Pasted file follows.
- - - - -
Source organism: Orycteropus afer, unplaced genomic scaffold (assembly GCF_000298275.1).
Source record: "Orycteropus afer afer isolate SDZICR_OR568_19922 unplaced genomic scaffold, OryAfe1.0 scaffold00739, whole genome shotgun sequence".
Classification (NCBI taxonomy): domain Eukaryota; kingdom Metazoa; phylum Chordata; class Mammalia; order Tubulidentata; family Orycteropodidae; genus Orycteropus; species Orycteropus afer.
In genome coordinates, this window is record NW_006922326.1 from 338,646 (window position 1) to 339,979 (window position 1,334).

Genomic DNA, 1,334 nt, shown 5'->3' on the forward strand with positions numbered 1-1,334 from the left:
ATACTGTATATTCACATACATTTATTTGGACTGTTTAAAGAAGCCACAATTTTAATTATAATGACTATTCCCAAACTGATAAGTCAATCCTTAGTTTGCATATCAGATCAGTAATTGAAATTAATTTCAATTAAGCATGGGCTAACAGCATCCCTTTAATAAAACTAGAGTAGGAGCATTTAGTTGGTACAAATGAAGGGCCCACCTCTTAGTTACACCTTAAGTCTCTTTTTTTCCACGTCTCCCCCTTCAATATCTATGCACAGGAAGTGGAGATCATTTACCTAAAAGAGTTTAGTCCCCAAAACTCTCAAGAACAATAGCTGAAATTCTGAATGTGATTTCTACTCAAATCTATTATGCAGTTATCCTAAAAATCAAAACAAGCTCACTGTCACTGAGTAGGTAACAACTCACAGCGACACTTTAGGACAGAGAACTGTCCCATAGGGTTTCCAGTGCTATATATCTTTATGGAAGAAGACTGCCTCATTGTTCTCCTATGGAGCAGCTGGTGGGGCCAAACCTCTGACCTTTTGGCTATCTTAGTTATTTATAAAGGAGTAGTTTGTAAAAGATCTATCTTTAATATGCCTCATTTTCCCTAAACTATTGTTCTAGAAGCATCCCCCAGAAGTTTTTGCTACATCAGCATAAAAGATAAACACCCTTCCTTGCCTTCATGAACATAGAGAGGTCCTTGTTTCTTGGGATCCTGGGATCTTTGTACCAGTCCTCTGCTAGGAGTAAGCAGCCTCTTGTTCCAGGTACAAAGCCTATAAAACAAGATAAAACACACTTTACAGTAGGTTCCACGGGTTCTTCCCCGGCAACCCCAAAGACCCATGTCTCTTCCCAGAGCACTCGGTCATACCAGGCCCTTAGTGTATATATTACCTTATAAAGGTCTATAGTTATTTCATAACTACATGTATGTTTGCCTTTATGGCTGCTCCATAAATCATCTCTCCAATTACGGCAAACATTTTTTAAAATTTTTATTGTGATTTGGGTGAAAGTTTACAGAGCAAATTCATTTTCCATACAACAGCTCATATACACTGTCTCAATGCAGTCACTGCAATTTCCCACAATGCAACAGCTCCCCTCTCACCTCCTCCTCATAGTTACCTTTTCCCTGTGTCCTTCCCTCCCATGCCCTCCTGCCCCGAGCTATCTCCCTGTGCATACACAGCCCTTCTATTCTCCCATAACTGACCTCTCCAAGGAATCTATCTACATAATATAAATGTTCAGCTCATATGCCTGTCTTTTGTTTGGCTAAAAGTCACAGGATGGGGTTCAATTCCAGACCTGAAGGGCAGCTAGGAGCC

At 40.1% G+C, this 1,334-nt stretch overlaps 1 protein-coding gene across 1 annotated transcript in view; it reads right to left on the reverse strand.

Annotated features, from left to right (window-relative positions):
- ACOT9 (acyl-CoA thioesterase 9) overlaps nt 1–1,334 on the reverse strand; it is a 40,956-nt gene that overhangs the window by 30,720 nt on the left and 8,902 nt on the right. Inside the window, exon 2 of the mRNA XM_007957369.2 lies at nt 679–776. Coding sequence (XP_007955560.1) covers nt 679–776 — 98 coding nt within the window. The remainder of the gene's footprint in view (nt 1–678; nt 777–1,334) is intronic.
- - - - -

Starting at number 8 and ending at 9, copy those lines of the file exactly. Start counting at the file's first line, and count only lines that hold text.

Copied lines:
Annotated features, from left to right (window-relative positions):
- ACOT9 (acyl-CoA thioesterase 9) overlaps nt 1–1,334 on the reverse strand; it is a 40,956-nt gene that overhangs the window by 30,720 nt on the left and 8,902 nt on the right. Inside the window, exon 2 of the mRNA XM_007957369.2 lies at nt 679–776. Coding sequence (XP_007955560.1) covers nt 679–776 — 98 coding nt within the window. The remainder of the gene's footprint in view (nt 1–678; nt 777–1,334) is intronic.